Quote of the Day: January 10, 2012
What Is Wrong with Economists?

Stan Collender Thinks Robert Samuelson Is a Reason the Washington Post Should Shut Its Doors Immediately


Robert Samuelson's Incredibly Misguided View Of The Federal Budget: The Washington Post published a column by Robert Samuelson on December 30 that has been troubling me ever since it appeared in print…. My complaint is about this incredibly incorrect paragraph:

But given an aging baby-boom population and increasingly high health costs, spending on the elderly is already crowding out other important government programs and threatening steep tax increases on working Americans. I plead guilty to making this point repeatedly. Annual spending on Social Security already exceeds defense spending; Medicare is approaching the level of “non-defense discretionary spending,” a catchall of everything from highway spending to foreign aid to education.

There are several big problems with virtually everything here.

First, there is no evidence that spending on the elderly is crowding out other "important" programs. The federal budget is not a zero-sum game.… There is also no indication that these other "important" programs are a higher priority to a majority of Americans than Social Security and Medicare…. Second, saying that annual spending on Social Security "already exceeds" defense spending implies that the Pentagon should always spend more and it's somehow wrong or inappropriate when that doesn't occur…. Third, the same can be said about Samuelson's statement about Medicare: The fact that it may be "approaching the level of non-defense discretionary spending" is a completely meaningless warning. Would Samuelson be happier if non-defense discretionary spending was increased so that it was greater than Medicare? Finally, what in the world does Samuelson mean when he says that spending on the elderly is "threatening steep tax increases on working Americans"? Isn't Pentagon spending and interest on the national debt just as responsible for the deficit as other programs? And if there's a demand for these programs by working Americans (and you can see in any poll that there is), shouldn't they be asked to pay for at least part of them?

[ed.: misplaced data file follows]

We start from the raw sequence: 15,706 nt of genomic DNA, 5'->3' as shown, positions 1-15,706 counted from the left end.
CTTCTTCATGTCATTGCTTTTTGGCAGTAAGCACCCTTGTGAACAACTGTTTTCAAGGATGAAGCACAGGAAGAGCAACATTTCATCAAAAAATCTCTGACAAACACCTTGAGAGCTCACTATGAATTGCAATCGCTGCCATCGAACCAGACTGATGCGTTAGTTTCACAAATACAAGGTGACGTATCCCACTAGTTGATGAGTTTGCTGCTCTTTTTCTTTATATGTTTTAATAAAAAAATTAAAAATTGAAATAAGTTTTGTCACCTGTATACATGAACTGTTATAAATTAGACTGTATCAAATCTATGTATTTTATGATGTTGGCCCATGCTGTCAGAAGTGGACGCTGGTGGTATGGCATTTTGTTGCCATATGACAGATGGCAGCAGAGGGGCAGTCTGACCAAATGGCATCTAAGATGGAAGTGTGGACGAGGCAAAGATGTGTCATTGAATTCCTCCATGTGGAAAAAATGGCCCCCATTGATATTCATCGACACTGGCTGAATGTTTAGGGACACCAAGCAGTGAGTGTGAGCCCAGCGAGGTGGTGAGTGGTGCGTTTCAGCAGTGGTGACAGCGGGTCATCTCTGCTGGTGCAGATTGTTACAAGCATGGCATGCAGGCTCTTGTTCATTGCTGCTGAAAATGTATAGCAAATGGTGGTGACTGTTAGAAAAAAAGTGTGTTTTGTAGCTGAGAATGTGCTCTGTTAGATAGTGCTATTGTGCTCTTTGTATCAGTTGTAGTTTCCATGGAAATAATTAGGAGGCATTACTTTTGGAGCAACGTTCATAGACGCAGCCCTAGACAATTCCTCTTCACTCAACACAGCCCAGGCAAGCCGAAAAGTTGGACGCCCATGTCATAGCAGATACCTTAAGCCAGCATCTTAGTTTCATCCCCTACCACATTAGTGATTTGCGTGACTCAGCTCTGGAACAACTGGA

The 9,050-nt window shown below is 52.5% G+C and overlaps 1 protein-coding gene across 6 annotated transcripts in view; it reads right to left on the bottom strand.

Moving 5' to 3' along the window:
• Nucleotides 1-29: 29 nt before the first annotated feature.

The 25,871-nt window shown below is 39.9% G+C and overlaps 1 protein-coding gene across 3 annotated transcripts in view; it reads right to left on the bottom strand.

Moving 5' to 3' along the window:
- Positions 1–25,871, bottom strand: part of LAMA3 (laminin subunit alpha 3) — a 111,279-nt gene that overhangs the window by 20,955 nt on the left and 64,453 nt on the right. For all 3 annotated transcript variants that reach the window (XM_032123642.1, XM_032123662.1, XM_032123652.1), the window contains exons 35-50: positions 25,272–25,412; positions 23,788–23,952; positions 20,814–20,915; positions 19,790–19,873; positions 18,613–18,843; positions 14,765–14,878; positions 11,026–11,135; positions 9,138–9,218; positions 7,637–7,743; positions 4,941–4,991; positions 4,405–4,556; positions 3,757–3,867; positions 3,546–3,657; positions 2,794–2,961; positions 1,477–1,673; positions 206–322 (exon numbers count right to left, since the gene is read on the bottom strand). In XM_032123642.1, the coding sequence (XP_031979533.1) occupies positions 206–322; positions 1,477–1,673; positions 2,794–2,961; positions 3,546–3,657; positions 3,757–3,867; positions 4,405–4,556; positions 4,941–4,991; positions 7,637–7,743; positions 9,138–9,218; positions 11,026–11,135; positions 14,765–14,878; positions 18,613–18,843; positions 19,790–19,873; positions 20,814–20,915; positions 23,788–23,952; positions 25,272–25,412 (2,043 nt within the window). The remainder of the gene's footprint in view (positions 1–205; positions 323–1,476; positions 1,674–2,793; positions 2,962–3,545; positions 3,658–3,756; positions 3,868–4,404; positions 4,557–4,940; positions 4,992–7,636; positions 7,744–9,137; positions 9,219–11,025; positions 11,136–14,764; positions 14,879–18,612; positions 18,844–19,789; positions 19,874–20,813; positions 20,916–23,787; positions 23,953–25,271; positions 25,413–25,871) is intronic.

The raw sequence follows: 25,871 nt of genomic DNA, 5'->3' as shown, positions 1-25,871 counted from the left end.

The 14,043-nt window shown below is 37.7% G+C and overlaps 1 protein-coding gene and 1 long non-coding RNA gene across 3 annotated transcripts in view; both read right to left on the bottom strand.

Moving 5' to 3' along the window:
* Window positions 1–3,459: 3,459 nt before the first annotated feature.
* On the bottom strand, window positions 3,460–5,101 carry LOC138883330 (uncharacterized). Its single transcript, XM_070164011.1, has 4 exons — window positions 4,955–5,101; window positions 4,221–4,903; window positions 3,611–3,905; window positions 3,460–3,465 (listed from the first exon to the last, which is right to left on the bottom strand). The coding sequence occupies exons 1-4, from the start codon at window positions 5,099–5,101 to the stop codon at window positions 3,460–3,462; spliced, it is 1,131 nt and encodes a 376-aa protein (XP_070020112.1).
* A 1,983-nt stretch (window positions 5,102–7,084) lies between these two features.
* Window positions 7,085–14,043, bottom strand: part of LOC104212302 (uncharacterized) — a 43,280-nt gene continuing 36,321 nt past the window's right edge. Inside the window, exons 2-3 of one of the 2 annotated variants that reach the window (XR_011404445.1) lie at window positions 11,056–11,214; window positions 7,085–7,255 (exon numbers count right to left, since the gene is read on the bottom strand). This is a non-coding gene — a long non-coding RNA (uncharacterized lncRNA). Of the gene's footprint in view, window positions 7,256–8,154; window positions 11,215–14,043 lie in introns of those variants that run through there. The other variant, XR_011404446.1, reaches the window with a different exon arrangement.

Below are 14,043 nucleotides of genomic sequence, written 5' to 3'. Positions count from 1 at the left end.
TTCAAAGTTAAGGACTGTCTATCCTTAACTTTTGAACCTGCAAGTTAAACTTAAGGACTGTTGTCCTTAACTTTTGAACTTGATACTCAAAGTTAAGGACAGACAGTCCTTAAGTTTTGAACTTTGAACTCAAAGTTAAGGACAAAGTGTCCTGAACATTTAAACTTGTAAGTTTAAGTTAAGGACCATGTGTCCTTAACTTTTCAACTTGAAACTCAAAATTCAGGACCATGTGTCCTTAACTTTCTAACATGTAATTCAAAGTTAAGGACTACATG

Why oh why can't we have a better press corps?